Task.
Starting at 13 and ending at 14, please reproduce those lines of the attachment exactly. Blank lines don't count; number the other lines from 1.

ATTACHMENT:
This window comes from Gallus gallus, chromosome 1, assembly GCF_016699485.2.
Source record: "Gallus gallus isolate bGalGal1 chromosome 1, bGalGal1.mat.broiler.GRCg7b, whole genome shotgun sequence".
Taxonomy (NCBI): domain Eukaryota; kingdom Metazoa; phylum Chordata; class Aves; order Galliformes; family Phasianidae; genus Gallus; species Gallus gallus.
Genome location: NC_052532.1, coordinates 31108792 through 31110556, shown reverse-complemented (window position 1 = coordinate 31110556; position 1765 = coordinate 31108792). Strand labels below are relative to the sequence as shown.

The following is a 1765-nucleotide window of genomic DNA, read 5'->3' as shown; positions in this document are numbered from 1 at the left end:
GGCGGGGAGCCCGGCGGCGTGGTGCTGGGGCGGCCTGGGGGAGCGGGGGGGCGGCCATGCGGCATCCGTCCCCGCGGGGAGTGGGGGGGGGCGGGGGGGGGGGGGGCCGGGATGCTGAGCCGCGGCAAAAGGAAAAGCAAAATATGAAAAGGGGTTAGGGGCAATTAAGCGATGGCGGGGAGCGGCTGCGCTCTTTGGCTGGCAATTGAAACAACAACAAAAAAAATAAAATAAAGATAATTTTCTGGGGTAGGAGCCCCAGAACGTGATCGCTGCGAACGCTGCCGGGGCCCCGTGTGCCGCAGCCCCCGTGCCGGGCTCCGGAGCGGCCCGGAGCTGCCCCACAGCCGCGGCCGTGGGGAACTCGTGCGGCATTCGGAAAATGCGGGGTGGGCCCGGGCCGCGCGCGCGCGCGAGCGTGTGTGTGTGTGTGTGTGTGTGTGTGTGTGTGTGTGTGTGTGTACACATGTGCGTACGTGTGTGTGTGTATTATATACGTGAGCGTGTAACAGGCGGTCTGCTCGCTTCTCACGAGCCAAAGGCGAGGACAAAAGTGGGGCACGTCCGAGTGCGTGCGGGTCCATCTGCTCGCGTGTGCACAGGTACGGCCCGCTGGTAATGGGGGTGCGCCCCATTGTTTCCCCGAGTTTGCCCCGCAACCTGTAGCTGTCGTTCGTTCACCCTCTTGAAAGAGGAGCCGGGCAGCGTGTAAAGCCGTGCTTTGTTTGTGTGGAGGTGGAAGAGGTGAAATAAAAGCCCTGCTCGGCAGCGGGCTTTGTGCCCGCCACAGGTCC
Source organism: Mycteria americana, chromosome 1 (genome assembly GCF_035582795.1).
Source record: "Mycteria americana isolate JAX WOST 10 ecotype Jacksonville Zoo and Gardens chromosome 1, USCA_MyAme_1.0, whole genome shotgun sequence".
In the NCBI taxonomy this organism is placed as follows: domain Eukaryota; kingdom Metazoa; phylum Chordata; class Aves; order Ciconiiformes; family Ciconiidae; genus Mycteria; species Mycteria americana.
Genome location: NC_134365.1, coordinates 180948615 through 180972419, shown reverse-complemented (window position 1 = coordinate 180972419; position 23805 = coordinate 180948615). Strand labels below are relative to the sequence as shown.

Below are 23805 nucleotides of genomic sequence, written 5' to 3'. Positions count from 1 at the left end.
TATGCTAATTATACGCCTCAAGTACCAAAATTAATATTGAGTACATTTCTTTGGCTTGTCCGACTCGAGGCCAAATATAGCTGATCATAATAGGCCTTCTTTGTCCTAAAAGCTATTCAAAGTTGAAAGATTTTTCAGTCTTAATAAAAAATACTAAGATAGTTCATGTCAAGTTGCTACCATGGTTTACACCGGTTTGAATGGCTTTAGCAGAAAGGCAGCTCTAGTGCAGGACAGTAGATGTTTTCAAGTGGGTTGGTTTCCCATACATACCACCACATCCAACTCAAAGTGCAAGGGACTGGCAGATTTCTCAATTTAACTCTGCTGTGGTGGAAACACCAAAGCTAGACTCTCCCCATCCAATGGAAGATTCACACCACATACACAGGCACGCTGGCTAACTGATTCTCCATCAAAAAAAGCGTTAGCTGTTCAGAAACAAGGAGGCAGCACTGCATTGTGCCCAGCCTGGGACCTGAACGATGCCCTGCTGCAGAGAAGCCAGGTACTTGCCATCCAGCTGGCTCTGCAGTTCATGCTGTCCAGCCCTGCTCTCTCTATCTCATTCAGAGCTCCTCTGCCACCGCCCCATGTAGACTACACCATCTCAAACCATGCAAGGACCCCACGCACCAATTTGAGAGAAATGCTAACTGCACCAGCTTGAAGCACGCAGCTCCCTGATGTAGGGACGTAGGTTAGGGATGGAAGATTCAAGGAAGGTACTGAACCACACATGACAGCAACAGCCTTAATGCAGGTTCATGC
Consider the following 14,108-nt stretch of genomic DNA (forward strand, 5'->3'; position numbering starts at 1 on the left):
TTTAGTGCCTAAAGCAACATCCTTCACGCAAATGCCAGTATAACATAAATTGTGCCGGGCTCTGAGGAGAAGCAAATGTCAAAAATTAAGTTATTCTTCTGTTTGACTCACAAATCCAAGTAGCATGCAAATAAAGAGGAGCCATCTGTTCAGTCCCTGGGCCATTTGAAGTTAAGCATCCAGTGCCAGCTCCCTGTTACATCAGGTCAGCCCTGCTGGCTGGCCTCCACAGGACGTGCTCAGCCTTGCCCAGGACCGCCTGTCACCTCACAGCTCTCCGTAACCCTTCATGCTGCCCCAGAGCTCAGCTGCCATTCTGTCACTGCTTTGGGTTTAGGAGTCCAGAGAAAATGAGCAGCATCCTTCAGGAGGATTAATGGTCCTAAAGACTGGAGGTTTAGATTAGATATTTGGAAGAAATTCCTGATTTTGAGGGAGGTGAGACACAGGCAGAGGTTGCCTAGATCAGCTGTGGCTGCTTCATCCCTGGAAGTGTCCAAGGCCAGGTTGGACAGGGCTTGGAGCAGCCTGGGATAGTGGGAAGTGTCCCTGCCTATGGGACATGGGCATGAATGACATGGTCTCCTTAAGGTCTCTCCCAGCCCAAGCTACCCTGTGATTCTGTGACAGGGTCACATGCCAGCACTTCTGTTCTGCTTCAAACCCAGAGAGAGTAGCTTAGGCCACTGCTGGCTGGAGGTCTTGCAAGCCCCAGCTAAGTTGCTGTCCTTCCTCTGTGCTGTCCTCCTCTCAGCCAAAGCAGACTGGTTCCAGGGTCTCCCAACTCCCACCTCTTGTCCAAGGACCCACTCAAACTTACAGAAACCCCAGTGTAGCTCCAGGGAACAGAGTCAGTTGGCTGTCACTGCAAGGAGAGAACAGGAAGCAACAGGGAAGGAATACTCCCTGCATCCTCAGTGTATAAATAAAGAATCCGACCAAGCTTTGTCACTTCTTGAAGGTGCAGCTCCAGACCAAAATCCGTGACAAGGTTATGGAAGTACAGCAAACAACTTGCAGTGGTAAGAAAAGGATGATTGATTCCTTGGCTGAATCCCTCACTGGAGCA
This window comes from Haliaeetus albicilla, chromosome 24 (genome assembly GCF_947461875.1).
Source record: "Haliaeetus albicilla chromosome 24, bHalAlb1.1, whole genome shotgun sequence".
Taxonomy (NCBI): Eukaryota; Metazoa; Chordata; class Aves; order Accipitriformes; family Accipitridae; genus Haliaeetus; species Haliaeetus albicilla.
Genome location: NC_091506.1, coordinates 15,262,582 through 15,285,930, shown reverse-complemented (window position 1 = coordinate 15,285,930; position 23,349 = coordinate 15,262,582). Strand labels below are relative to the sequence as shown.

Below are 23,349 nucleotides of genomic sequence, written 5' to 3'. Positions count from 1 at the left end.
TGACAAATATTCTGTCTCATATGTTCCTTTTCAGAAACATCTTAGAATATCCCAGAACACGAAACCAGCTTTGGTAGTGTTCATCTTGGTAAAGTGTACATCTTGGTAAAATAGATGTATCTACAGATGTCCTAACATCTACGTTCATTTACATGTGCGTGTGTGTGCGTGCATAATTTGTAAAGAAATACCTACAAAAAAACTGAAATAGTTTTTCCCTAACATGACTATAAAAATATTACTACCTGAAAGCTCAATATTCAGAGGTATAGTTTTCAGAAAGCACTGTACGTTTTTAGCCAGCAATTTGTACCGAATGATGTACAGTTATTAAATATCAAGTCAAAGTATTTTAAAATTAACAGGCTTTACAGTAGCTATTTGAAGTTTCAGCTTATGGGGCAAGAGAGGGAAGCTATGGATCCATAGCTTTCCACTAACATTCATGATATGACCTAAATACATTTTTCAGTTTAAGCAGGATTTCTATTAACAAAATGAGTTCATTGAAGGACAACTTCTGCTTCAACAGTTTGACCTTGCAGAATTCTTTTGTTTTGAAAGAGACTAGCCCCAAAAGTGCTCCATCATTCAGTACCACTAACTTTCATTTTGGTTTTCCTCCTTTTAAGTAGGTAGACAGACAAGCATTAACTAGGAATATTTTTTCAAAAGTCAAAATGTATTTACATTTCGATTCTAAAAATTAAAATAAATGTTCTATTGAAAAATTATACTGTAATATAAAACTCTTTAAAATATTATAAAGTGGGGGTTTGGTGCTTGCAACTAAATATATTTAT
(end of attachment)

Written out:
Consider the following 14,108-nt stretch of genomic DNA (forward strand, 5'->3'; position numbering starts at 1 on the left):
TTTAGTGCCTAAAGCAACATCCTTCACGCAAATGCCAGTATAACATAAATTGTGCCGGGCTCTGAGGAGAAGCAAATGTCAAAAATTAAGTTATTCTTCTGTTTGACTCACAAATCCAAGTAGCATGCAAATAAAGAGGAGCCATCTGTTCAGTCCCTGGGCCATTTGAAGTTAAGCATCCAGTGCCAGCTCCCTGTTACATCAGGTCAGCCCTGCTGGCTGGCCTCCACAGGACGTGCTCAGCCTTGCCCAGGACCGCCTGTCACCTCACAGCTCTCCGTAACCCTTCATGCTGCCCCAGAGCTCAGCTGCCATTCTGTCACTGCTTTGGGTTTAGGAGTCCAGAGAAAATGAGCAGCATCCTTCAGGAGGATTAATGGTCCTAAAGACTGGAGGTTTAGATTAGATATTTGGAAGAAATTCCTGATTTTGAGGGAGGTGAGACACAGGCAGAGGTTGCCTAGATCAGCTGTGGCTGCTTCATCCCTGGAAGTGTCCAAGGCCAGGTTGGACAGGGCTTGGAGCAGCCTGGGATAGTGGGAAGTGTCCCTGCCTATGGGACATGGGCATGAATGACATGGTCTCCTTAAGGTCTCTCCCAGCCCAAGCTACCCTGTGATTCTGTGACAGGGTCACATGCCAGCACTTCTGTTCTGCTTCAAACCCAGAGAGAGTAGCTTAGGCCACTGCTGGCTGGAGGTCTTGCAAGCCCCAGCTAAGTTGCTGTCCTTCCTCTGTGCTGTCCTCCTCTCAGCCAAAGCAGACTGGTTCCAGGGTCTCCCAACTCCCACCTCTTGTCCAAGGACCCACTCAAACTTACAGAAACCCCAGTGTAGCTCCAGGGAACAGAGTCAGTTGGCTGTCACTGCAAGGAGAGAACAGGAAGCAACAGGGAAGGAATACTCCCTGCATCCTCAGTGTATAAATAAAGAATCCGACCAAGCTTTGTCACTTCTTGAAGGTGCAGCTCCAGACCAAAATCCGTGACAAGGTTATGGAAGTACAGCAAACAACTTGCAGTGGTAAGAAAAGGATGATTGATTCCTTGGCTGAATCCCTCACTGGAGCA